Today in ABQ: Conference Hell, Muslim Harry Potter, Southern Devils, and Simon Ortiz

Today was busy. I’m pooped. In my defense, and in addition to having a cold, it is after 1 A.M. back home, though only 11 here. I cannot promise this will be readable.

I started my day with a workout and a way overpriced breakfast, followed by a presentation titled “So you want to go to Grad School.” Most of the info was pretty run of the mill, but she did have some really interesting insights on alternatives to academia. Plus, she was funny.

Then followed my personal hell: networking. I managed to meet the overall and regional presidents. They were nice, intelligent humans, and did not bite me, so I’ll call that a success. I’m reminded of the funny internet meme that says “Introverts Unite! We’re here! We’re uncomfortable! We want to go home!” Yup, that sums up my networking experience. Here’s to hoping I appeared more competent than I felt.

Lunch turned into a mini adventure when, on my way to a local deli, I got lost, headed to Jimmy Johns instead, took another wrong turn and ended up eating at a great local pizza place. The waiter and I had a heart to heart about the virtues of homemade dough and mozzarella, adding to my socialization experience. (Bonus: they served me way too much food, so I didn’t have to venture out again for dinner! Both economical and introvert friendly. Win!)

After lunch I went to two panel presentations.

The first was called “Devil Went Down to Georgia” and the panel discussed representations of Satan and evil in the South, especially in Southern Gothic literature. Color me impressed. They outlined the Gothic, then the Southern Gothic, talked about what characterizes classic texts, then focused on four contemporary novels, while pulling in other media, music, and pop-culture. They talked about the influence of African religions, especially Voodoo, on Southern images of evil. Really a wonderful presentation, and our discussion afterward was engaging.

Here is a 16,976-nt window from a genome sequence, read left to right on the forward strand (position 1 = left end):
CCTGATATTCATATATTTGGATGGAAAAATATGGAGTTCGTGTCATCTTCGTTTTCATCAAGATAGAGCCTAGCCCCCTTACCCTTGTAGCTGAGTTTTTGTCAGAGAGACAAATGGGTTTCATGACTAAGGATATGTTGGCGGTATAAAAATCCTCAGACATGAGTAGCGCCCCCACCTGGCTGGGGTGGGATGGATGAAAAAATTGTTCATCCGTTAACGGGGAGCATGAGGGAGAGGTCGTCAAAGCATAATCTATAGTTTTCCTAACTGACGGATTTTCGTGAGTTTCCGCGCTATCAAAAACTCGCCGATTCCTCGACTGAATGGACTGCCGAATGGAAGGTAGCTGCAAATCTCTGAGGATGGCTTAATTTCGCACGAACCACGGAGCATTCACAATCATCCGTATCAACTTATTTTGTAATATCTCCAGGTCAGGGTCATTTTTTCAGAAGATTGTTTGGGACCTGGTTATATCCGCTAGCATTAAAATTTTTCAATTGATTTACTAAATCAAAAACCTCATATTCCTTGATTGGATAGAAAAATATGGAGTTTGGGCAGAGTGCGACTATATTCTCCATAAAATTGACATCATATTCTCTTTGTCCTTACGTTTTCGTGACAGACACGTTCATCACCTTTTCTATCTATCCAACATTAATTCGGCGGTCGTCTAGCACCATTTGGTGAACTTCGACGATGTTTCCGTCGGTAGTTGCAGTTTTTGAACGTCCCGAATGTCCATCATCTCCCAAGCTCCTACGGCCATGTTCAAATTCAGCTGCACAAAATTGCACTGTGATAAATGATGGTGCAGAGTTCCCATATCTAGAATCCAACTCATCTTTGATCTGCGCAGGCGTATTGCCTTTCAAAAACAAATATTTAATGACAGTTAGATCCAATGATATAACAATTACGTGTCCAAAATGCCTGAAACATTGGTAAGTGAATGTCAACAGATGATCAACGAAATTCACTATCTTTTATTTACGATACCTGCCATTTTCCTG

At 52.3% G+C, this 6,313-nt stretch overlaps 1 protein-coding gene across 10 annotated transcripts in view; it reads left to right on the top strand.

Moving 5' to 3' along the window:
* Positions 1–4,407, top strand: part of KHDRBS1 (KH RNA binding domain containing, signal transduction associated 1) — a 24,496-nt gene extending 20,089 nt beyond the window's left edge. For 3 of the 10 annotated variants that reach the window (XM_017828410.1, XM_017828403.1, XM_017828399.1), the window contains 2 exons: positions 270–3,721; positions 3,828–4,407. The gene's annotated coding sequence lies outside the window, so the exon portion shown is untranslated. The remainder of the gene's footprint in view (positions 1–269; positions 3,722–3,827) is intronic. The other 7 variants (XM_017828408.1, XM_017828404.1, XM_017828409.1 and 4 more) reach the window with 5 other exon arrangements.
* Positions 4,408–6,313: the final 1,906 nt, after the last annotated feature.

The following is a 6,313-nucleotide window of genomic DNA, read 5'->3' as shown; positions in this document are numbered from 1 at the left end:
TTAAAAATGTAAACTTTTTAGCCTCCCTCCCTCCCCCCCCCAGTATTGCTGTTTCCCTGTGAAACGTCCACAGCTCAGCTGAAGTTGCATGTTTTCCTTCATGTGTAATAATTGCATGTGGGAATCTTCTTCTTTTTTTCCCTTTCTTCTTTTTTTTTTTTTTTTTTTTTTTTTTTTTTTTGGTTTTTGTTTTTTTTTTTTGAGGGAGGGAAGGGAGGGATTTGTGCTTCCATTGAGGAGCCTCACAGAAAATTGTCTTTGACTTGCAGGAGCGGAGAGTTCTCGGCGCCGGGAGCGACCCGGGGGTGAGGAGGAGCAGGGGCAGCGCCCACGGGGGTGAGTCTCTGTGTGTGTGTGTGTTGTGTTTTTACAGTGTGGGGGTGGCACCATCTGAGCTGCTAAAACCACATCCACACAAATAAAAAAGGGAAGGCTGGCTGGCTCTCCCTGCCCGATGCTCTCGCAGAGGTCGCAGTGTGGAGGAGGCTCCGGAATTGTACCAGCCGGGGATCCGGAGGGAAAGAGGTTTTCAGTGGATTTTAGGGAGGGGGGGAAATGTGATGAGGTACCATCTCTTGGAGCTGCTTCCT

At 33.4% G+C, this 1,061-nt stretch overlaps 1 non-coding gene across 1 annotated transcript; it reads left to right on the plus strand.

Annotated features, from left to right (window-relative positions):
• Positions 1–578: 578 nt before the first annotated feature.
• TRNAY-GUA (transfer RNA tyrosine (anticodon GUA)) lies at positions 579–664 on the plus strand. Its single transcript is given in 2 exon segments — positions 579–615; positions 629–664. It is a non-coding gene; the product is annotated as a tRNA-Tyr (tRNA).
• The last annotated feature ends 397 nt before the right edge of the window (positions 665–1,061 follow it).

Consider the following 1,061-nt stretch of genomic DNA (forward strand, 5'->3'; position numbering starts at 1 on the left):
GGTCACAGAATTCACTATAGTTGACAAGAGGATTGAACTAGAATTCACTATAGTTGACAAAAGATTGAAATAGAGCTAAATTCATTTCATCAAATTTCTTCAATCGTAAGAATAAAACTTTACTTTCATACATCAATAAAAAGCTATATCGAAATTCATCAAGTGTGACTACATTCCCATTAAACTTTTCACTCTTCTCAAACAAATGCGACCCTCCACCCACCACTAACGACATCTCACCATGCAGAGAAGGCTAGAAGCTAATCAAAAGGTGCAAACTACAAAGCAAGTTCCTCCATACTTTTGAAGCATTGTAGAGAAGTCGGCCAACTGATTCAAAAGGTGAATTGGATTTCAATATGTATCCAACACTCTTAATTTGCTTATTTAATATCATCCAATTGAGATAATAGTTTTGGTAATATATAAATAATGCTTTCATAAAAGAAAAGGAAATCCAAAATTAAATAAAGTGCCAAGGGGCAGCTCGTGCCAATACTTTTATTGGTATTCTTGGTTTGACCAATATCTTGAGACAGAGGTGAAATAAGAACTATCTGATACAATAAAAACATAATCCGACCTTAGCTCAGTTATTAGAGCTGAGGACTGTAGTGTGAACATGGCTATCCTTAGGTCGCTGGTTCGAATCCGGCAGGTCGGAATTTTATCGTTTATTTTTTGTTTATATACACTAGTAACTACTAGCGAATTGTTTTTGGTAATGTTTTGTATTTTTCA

After the talk I hung out with some of the panelists and audience members and we continued the discussion. They asked me about Appalachian literature and how it departs from and is similar to the general trends of Southern Lit. Not only was I proud of my social self, but was also proud I had retained what I read in Dr. Claxton’s class.

I went to another panel Titled “Harry Potter and Christian Theology: A Muslim Perspective.” I cannot say enough wonderful things about their presentation. Though the panel was arranged by four students, two could not get permission to enter the country from Iran, so the presentation was done by just two. They did a beautiful job; I’m sure their colleagues would be proud. They pointed out that Harry Potter has been banned in both Christian and Muslim nations, but for opposite reasons. In the US, Harry Potter is banned for being anti-Christian, while in Muslim nations, it is banned for being too Christian. They talked about Harry as a Christ figure, the Deathly Hallows as the trinity. There is too much to explain here, but I learned so much about Muslim culture, and about how my own culture looks through the lens of theirs.